Pre-packaged detox kits that claim to support phase 1 and phase 2 pathways imply that they’re covering all the bases. For me personally (and for many of your patients), these kits can often make things worse. They have always made me feel unwell as they boost my already too-fast phase 1 to increase my inflammatory load. OTC kits are directly contrary to the idea of personalized medicine; this one-size-fits-all approach doesn’t fit everyone safely. 

Step 2: Do Genetic Testing

We are all unique. And the only foolproof way to know how fast or slow your patient’s detox pathways are, is to test them. Personally, I need to slow phase 1 and greatly increase phase 2. Others may need to speed up phase 1 and maintain phase 2 to find their genetic detoxification balance. 

Testing my own genes gave me the information I needed to make effective lifestyle changes like drinking a couple cups of coffee a day, cooking cruciferous veggies and including turmeric in my diet. These changes may seem minor, but for me they have been truly life changing. Don’t you want to provide the same game-changing protocols to your patients to improve not only their detox pathways, but their overall quality of life?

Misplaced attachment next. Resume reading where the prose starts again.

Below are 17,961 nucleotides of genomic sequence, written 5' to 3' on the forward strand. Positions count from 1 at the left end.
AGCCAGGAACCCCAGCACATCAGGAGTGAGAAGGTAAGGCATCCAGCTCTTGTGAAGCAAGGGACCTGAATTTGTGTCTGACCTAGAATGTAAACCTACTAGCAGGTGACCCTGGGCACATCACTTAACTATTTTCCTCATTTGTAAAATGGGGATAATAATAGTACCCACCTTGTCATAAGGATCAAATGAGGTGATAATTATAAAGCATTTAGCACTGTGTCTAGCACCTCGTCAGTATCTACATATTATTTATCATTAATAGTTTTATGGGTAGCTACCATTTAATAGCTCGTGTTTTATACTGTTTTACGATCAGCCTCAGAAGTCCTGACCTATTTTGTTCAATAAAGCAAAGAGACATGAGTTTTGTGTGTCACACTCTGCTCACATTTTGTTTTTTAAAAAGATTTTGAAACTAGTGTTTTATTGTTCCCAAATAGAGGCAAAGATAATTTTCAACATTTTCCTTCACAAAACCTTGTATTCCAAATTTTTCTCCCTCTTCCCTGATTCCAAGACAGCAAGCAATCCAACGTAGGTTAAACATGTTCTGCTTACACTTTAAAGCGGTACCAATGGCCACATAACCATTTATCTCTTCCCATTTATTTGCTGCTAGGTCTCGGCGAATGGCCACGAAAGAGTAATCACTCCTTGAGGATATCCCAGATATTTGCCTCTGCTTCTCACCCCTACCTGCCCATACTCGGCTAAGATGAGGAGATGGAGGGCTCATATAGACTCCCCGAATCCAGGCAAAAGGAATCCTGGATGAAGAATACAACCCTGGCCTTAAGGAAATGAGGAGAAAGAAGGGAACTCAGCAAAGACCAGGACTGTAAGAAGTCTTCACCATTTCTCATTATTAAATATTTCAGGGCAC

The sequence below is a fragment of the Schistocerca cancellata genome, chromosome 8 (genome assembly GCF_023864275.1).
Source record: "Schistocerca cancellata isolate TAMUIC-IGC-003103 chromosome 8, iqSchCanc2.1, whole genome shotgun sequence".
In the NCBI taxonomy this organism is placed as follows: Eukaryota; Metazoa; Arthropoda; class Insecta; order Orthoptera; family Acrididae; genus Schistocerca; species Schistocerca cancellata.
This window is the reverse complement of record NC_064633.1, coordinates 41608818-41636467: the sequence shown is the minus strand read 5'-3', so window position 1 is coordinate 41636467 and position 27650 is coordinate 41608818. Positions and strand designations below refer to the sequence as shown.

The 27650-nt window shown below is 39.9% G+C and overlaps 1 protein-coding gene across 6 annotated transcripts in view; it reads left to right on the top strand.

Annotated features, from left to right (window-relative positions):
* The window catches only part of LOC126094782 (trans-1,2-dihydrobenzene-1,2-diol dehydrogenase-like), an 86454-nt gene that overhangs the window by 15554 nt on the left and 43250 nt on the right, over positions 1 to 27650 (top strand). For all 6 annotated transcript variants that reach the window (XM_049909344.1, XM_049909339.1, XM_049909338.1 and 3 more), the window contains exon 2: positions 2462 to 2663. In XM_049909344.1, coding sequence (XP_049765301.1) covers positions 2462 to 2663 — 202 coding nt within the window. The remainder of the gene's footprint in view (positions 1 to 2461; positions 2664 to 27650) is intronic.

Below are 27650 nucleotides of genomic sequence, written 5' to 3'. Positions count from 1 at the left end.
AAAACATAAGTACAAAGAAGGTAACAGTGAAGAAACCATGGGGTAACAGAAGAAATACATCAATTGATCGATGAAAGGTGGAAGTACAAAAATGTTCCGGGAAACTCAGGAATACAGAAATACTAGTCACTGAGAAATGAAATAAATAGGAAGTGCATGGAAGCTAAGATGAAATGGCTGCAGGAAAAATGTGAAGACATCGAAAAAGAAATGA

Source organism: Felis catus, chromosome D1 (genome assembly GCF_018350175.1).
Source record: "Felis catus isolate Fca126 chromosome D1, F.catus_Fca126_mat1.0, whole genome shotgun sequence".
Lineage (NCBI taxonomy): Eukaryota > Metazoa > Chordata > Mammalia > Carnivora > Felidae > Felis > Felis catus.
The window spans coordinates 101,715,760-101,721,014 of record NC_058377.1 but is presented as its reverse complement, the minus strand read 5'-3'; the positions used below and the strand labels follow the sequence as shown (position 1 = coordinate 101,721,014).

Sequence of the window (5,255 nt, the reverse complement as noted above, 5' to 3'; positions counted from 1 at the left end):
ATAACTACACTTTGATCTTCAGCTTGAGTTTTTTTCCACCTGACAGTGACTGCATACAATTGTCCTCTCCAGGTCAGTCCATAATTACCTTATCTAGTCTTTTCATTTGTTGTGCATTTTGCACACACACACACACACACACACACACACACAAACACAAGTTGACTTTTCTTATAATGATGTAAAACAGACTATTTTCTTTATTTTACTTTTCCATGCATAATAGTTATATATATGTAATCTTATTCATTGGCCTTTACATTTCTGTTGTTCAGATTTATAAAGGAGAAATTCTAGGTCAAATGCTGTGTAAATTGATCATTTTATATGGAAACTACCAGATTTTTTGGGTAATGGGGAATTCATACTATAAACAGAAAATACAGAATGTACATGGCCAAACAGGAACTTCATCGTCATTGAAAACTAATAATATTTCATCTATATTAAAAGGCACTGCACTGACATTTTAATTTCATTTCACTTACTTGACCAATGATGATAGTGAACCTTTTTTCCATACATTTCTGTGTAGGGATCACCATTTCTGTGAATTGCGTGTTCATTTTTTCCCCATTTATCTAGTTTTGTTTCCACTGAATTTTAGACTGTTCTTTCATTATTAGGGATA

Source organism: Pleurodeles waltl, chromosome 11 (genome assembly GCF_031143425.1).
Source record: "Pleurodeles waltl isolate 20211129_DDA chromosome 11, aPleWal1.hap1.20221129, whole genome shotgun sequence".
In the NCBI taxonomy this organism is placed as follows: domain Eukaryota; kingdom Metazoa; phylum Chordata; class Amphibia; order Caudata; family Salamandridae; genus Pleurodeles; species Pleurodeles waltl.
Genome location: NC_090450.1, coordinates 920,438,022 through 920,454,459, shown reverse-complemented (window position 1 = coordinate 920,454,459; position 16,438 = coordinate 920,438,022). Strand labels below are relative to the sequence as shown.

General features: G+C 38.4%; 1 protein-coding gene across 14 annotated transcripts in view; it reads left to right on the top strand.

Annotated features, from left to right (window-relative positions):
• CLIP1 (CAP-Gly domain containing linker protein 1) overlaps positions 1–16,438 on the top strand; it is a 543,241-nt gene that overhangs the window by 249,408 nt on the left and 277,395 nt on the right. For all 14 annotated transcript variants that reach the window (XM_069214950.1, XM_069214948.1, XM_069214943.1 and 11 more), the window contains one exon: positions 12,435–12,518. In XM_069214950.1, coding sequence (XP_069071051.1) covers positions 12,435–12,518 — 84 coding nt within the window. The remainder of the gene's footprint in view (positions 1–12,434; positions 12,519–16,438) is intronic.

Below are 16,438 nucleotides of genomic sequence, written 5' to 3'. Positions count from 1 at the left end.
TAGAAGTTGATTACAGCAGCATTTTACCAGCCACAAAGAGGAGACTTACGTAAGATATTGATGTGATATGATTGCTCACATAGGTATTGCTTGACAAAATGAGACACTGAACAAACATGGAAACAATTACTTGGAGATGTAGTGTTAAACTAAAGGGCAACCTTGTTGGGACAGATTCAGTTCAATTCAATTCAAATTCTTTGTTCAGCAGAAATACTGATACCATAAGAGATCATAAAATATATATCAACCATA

Step 3: Use a Genetic Report That Integrates Gene Analysis

In this article I’ve provided insight into five key detox genes.My GeneRx reportprovides practical information on each of these five genes and their variants. Most importantly, the report will show you how to integrate and interpret these genes. The report includes detailed treatment protocols with diet, lifestyle and supplement do’s and don’ts. GeneRx will help you design truly individualized detox treatment recommendations that work.

Are you ready to use personal genetic testing help your patients say goodbye to toxins and hello to increased energy and vitality? Simply upload your patients raw 23andMe data to start improving patient outcomes right away.

Download a sample GeneRx reportto see how it compares with your current genetic report, or learn more about how GeneRx differs from other reports.